A network of Sonardyne instruments deployed by scientists from GEOMAR Helmholtz Centre for Ocean Research in Kiel for 15 months has measured underwater slippage of the southeast flank of Europe’s most active volcano, Mount Etna, for the first time.

GEOMar map

While satellite observations have previously shown that the flank of the volcano is slowly sliding towards the sea, until establishment of this network, it had been impossible to confirm if and how the submerged segment is moving. The results published in the international journal Science Advances confirm that the entire flank of the volcano is in gravity-driven motion and in one event the slope slipped about four centimetres in just eight days. The risk is that sudden and rapid failure of the entire slope could result in a catastrophic tsunami in the Mediterranean.

The network of five Sonardyne Autonomous Monitoring Transponders (AMTs) were deployed in April 2016, across the fault line that represents the boundary between the sliding flank and the stable slope, with three on the sliding sector and two on the presumed stable side of the fault line. The AMTs acoustically measure the distances between each other with a precision of less than one centimetre.

Geraint West, Global Business Manager – Ocean Science, Sonardyne Projects Manager Tom Bennetts and Chris Hammersley, Project Engineer – Navigation Systems, have all been directly involved in this project. They told us more:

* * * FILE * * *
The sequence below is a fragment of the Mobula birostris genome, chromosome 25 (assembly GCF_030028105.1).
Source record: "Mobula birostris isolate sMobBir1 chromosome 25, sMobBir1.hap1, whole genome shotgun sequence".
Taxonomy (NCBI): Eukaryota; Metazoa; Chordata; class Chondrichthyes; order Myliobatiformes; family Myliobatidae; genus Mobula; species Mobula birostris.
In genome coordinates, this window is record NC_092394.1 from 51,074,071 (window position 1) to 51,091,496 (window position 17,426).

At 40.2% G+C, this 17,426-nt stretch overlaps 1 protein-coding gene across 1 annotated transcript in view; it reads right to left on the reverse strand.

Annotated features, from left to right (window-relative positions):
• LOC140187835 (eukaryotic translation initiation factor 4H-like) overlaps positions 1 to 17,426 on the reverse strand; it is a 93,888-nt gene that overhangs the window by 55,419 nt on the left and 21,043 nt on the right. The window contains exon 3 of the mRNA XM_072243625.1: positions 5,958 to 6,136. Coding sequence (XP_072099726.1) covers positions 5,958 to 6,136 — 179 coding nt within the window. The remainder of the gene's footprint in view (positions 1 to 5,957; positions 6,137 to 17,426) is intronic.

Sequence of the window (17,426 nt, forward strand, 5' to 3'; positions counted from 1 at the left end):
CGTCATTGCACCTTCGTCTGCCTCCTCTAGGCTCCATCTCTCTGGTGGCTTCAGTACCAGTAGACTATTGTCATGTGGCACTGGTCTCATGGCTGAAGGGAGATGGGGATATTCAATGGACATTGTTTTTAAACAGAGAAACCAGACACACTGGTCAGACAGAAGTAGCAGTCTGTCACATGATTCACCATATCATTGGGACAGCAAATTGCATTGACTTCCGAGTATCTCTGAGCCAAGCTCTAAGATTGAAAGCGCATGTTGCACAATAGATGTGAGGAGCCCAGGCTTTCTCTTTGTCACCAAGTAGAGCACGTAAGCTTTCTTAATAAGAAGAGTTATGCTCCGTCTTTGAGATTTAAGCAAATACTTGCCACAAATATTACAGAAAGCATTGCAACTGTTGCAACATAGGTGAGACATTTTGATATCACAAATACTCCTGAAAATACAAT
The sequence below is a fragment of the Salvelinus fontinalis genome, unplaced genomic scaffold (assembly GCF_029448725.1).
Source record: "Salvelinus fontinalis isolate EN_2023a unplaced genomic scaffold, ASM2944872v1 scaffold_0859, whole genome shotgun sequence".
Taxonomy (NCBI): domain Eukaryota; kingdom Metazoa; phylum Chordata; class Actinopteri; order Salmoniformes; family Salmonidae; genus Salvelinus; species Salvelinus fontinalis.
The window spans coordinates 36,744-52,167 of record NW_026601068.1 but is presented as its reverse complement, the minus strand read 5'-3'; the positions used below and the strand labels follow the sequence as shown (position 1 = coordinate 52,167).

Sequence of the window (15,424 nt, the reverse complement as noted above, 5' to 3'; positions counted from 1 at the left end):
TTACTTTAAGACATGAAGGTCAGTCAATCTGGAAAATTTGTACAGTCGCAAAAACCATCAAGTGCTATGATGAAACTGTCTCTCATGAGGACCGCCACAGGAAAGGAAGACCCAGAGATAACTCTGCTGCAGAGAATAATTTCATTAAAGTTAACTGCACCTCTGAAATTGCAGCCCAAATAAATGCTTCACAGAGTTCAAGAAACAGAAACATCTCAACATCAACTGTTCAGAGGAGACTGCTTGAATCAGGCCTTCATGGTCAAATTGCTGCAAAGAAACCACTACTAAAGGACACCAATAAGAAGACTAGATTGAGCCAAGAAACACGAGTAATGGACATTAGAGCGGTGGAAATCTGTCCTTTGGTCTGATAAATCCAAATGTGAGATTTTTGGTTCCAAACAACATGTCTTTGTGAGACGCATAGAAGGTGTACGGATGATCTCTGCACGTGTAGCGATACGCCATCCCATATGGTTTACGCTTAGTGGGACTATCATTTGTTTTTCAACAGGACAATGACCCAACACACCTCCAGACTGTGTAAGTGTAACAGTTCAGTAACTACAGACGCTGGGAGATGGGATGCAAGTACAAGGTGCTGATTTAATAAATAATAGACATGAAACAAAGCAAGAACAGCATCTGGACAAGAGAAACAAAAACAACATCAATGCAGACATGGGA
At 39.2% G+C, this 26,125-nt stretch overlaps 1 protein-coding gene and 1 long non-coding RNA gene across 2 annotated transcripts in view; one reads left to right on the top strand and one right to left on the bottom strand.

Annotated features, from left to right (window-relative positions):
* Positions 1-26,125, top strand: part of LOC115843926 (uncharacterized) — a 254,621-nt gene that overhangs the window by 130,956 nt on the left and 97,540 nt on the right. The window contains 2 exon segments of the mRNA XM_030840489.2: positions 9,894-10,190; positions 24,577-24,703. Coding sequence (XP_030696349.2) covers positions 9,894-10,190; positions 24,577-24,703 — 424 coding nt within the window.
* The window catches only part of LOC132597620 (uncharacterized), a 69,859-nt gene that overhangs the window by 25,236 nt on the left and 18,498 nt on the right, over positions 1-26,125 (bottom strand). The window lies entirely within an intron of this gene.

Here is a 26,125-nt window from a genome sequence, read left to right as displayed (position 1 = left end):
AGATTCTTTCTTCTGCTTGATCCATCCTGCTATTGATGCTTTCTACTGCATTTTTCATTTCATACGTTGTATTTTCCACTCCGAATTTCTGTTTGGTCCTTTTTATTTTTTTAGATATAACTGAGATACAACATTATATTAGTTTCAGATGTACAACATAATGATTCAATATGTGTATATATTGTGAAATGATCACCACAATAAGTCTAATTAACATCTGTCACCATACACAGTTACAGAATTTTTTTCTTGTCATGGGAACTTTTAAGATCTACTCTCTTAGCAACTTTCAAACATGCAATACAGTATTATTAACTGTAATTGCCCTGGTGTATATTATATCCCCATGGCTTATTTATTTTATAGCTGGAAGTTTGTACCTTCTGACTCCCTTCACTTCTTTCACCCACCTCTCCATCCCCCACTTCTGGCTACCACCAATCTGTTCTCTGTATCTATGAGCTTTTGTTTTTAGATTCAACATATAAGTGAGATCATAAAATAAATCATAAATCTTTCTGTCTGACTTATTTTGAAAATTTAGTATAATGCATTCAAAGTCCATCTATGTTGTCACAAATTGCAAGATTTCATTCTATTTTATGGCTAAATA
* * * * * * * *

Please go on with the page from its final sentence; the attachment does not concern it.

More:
Geraint West, “The AMT is a highly flexible instrument that has been used by research institutes around the world to measure seabed movements as diverse as rapid canyon turbidity flows to plate motion at deep subduction zones. This project is the first time that it has been used to measure the slippage of a volcano’s submerged flank.”

Tom Bennetts, “The AMT was originally developed to measure deformation of the seabed caused by the extraction of hydrocarbons over several years. We first deployed our AMTs on a large project over the Ormen Lange field in the Norwegian sector of the North Sea. For that project, some 220 individual instruments were deployed. The precision and endurance required for the Ormen Lange project showed us – and others – that our AMTs are also ideally suited for scientific studies of seabed. You could say that the rest is history.”

Chris Hammersley, “The Mount Etna project is one of several projects major AMT deployments I’ve been involved in, including a deployment of AMTs on the Nazca-South American Subduction Zone and the North Anatolian Fault (Sea of Marmara). Through these projects we’ve built up a close relationship with the scientists and engineers at GEOMAR, which means that we’re on standby to support them remotely when the AMTs are deployed and during routine data recovery missions. From our head office in the UK, we can support these projects remotely, 24/7. This means that we’ve been able to advise them on how best to optimally configure the instruments as well as troubleshoot any issues that arise, ensuring that GEOMAR use the valuable ship time on site to best effect.”

You can read more about the project here.